Difficulty: Medium Easy (but tricky)
I can smell them now... My mom making them, standing in her robe with a funnel over a sizzling pot of melted shortening. It was Sunday morning, and it was time for: ' Funnel-Cakes' You know, you've seen them. They're sold as fast food now. But that is far from their origin--and their tradition in my family. But we didn't call them 'Funnel Cakes'...
Funnel-cakes are German--originally called 'Dretchterkuke' and were brought over from Bavaria by the Amish to in Pennsylvania. But that's not my heritage! My mother's family has one line of ancestors named "Constant" that originally was French. These French-Americans (wisely) settled near the Amish sometime in the early 1800's when they migrated to Pennsylvania to set up their farms. Apparently they were very friendly with the Amish and learned how to make Funnel Cakes from them. And since they all spoke English by then, my ancestors re-named "Dretchterkuke" NOT 'Funnel Cakes' but 'Plowlines'. And my mother's family has been passing down the recipe for them ever since--about six, almost seven generations.
'Plowlines' were so named because that's what they look like. Some farmers still plow their acreage in spiral rows (look up Crop Circles?), especially in Europe. Funnel cakes or "Plowlines", are basically pancake batter, put through a funnel into hot grease, in a SPIRAL shape.
Note: You will need a large soup pot for this OR a large (10-12- inch) frying pan with high sides. You will also need a funnel with a 1/2 inch hole. Oh, and a good pancake syrup...
Plowlines or Funnelcakes:
33-34 oz. any kind of cooking oil plus 1 C melted Crisco (for flavor)
4 large or 3 x-tra large eggs
1 1/2 t salt
about 1 1/2 C milk--enough milk to make a pan-cake like batter.
Directions: Make batter by first beating eggs in a medium mixing bowl. Gradually add flour and salt, alternating with milk. Start with a cup of milk then add more milk until you gradually have a thick but easily poured batter--like pancake batter (see picture above). Generously ladle the batter into a funnel, holding a finger over the hole at the bottom. Then, with the grease is hot, hold the funnel over the middle of the pan, removing the finger that is serving as a "stopper" and start moving the funnel around, creating a batter spiral (see pic below). It is best to work from the center of the spiral out. At this point the thing will sizzle and spit and turn golden on one side very quickly. If it cooks in seconds and if it hurts to hold your hand over the pot, the oil is too hot. If the "plowline" takes longer than a minute or two for one side to get brown, the oil is too cool. You might get a too-oily plowline...so turn up the heat ! After the thing is brown on both sides, take two forks or a set of tongs, grab the whole plowline at once, and turn it over. After cooking the other side until golden, grab it again. Holding it carefully above the pan, let it drip a minute before placing it on a plate (see picture below).The plowline should be served and devoured immediately while still warm. With syrup or powdered sugar. Then go out and work in the fields all day, or for a couple of hours in the gym to use up the calories. They have a lot of fat, but they also have tons of protein! Go Forth and Build Muscle!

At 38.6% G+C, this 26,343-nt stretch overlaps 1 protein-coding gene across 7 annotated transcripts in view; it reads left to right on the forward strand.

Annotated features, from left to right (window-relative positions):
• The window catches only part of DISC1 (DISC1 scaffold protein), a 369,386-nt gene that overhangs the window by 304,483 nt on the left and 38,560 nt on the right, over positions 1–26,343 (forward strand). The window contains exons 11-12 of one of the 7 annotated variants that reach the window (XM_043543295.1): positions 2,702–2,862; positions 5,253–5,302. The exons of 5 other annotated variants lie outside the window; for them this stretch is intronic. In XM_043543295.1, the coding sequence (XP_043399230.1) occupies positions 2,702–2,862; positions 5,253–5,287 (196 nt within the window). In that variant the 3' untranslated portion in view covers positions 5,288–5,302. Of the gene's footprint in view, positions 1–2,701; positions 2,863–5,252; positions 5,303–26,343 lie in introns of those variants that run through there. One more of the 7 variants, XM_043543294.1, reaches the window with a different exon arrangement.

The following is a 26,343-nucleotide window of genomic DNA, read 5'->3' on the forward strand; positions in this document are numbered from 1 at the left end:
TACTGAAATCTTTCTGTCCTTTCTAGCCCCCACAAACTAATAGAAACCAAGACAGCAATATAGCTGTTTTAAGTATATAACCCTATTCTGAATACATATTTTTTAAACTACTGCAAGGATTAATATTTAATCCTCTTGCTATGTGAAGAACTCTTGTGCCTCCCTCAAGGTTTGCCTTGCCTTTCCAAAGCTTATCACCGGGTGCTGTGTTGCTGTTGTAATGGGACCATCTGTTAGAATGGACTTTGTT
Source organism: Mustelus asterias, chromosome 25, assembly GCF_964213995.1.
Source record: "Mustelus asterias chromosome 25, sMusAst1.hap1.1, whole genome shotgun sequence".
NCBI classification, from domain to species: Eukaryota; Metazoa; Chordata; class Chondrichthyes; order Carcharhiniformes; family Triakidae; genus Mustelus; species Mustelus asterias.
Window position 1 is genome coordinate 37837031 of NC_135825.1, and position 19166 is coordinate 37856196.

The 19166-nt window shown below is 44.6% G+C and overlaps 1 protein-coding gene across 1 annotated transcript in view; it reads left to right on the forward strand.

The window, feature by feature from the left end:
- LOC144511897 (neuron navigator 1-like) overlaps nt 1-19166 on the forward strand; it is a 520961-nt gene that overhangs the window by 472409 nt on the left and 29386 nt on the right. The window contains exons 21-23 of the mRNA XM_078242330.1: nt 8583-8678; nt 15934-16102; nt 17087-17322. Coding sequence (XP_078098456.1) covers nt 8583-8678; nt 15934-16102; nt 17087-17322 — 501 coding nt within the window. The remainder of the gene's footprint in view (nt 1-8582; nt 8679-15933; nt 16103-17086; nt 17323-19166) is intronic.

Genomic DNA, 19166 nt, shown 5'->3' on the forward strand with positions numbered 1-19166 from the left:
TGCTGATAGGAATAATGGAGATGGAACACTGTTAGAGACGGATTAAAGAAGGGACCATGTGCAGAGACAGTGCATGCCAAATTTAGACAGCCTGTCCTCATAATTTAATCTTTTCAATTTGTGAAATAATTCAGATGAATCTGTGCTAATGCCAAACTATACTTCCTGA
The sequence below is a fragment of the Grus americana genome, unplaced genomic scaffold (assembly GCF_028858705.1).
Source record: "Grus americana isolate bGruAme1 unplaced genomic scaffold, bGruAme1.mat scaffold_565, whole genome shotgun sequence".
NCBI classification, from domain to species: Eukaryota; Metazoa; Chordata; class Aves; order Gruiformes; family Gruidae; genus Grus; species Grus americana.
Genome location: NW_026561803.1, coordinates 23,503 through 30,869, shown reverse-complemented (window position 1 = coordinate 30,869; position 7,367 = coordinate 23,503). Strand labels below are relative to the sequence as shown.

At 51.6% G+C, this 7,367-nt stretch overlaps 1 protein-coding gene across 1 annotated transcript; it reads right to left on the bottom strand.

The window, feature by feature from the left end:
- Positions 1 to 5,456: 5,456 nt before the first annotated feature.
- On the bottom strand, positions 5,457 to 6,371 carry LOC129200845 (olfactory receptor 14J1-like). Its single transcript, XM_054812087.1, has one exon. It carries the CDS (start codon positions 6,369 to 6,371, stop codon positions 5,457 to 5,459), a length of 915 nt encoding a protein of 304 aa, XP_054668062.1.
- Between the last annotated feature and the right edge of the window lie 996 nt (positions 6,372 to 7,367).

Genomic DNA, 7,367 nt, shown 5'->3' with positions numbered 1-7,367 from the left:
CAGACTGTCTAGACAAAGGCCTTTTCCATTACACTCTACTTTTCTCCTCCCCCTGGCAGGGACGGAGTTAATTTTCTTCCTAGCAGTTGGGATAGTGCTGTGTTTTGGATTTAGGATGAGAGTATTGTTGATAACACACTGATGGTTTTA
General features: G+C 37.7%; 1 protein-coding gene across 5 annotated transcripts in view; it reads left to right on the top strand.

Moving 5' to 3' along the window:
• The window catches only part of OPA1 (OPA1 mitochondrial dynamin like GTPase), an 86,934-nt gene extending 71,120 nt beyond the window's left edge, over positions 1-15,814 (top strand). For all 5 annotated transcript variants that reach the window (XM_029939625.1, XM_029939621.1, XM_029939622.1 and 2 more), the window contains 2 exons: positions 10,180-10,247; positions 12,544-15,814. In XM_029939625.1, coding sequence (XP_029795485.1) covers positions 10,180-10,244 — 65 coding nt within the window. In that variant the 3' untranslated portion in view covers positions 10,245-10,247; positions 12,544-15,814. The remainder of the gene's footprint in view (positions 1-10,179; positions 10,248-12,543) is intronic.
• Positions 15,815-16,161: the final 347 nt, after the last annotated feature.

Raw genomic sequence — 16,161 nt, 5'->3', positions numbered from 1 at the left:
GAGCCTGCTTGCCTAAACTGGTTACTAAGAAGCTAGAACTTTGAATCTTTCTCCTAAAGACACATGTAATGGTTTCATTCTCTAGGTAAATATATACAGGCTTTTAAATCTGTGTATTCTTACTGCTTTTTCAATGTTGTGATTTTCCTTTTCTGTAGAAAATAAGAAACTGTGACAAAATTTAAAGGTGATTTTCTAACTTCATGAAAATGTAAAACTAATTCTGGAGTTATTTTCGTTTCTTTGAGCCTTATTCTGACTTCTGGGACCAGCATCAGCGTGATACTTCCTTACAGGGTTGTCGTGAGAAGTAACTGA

IF YOU GOOF UP the spiral shape, don't stress. They fall apart easily. Plowlines just become "Funnelcakes" when they no longer are in a spiral, that's all. They're still good in any shape they happen to wriggle into. Who cares if they end up looking like fried amoebas! Have fun!.